I already feel guilty – after all, it’s not every day that we’re allowed to say “aliens”; in fact, it’s almost never. I hate it when people cry “aliens” whenever something strange happens, but now, Jason Wright, an astronomer from Penn State University, is set to publish a report about a strange pattern of disturbances around the light of a distant star called KIC 8462852, and one of the possibilities is an alien construction.

Image: CORBIS.

First of all, let’s not get overly excited here – this is just one of many possibilities, and quite possibly the least likely.

“Aliens should always be the very last hypothesis you consider, but this looked like something you would expect an alien civilisation to build,” Jason Wright, a reputable scientists  from Penn State University in the US, told The Atlantic. Wright has a solid publishing record.

KIC 8462852 is a star located in the constellation Cygnus approximately 454 parsecs (~1481 light years) from Earth. In September, a paper was published in ArXiV eloquently asked: “Where’s the flux?“. They authors observed a significant dip in the light from the star and were unable to figure out why this happened.

“Over the duration of the Kepler mission, KIC 8462852 was observed to undergo irregularly shaped, aperiodic dips in flux down to below the 20% level. The dipping activity can last for between 5 and 80 days,” the abstract reads

Numerous hypotheses emerged, although none was confirmed. The most likely possibility seems to be a large dust cloud of broken up comets orbiting the star elliptically, but there’s a problem with that: the problem is that if there were comets orbiting the star, you’d expect some sort of regular periodicity, but you don’t see that. There’s only a bunch of strange, light-blocking shapes with no discernible pattern to them.

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Phil Plait, astronomer and author at Bad Astronomy said:

“Straight away, we know we’re not dealing with a planet here. Even a Jupiter-sized planet only blocks roughly 1 percent of this kind of star’s light, and that’s about as big as a planet gets. It can’t be due to a star, either; we’d see it if it were. And the lack of a regular, repeating signal belies both of these as well. Whatever is blocking the star is big, though, up to half the width of the star itself!”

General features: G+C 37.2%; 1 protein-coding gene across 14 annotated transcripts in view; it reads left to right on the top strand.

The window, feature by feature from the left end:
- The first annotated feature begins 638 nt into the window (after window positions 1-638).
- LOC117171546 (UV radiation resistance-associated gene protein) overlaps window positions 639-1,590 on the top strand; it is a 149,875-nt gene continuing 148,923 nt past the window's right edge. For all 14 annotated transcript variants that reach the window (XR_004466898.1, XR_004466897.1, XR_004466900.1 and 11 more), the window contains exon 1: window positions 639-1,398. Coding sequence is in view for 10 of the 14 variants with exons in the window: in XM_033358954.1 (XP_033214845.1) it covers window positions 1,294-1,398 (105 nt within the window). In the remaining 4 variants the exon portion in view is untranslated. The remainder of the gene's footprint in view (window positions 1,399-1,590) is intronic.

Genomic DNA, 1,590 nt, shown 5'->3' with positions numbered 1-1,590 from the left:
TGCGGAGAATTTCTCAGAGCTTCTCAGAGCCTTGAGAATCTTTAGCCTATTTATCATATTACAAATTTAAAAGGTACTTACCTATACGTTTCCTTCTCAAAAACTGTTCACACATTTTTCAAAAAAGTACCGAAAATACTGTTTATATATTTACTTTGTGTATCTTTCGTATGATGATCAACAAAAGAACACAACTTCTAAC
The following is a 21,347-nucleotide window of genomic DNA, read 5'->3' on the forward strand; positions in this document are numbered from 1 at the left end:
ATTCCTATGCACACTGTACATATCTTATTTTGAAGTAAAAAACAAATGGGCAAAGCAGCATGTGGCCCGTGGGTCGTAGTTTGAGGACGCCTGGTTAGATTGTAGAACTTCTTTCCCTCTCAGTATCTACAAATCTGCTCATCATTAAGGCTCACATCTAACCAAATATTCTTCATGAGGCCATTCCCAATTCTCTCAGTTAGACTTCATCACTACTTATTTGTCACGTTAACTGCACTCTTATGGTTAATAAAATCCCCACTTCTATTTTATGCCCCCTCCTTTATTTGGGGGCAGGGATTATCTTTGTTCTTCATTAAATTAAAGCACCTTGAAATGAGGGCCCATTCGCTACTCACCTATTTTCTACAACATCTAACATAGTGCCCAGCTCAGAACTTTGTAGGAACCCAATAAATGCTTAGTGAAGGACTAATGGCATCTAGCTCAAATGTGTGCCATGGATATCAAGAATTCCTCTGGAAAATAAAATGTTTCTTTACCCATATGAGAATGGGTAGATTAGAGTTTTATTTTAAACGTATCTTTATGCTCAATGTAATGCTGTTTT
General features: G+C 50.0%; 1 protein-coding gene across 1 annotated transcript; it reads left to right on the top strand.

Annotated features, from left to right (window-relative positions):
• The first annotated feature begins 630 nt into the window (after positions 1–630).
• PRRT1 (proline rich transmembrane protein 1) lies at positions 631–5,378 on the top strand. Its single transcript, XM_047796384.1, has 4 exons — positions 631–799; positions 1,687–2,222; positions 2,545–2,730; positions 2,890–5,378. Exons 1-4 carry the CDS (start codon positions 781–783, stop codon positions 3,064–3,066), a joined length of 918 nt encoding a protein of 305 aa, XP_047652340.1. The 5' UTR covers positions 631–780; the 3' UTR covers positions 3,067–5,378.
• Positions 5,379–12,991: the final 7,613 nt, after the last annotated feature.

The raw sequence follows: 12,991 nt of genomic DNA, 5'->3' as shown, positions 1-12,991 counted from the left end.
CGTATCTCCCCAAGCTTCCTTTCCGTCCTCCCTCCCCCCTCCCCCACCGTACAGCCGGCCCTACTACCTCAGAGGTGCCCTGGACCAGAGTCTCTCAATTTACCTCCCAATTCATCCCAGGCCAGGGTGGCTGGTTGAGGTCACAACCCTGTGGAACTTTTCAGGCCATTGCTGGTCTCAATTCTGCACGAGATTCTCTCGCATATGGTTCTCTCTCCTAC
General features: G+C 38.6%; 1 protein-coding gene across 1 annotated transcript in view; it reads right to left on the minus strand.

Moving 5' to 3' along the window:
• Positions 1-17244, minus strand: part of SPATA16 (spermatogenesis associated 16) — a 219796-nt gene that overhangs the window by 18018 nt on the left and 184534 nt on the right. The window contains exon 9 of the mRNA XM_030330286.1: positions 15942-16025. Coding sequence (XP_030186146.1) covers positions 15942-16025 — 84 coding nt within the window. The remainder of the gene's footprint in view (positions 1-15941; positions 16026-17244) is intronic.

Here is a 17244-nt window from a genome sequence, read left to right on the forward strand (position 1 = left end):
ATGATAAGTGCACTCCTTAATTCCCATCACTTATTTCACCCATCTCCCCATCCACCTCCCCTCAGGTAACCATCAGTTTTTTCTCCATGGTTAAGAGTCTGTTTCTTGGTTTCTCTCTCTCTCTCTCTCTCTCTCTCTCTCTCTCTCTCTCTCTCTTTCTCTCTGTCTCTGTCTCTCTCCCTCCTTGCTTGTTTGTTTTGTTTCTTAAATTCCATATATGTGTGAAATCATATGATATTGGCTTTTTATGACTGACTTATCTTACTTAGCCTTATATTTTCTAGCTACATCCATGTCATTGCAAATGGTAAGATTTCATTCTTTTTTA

The only plausible explanation would be that the comets just recently formed and still form a dynamic and chaotic system, but this would be an incredible coincidence: it would mean that they formed extremely recently, and astronomy doesn’t really do well with coincidences. Also, we’ve never ever seen anything like this.

“We’d never seen anything like this star,” one of the researchers, Tabetha Boyajian from Yale University in the US, said. “It was really weird.”

Artistic representation of a Dyson sphere. Image via Static.

The results have been double checked for instrumental error, and that was ruled out, so we’re left with either an extreme coincidence, something completely unforeseen, or… aliens. Futurologists have long predicted that ultimately, intelligent species will create a Dyson sphere or another – a huge megastructure of solar panels surrounding a star, and I quite light this idea. Mind you, this doesn’t mean that this is likely, but I do feel that it’s an interesting possibility. Also, Jason Wright is as reputable a scientist as you’re ever going to get; his research is skeptic and analytic, so even the fact that he’s considering something like this is exciting, but for the moment, let’s not get carried away.

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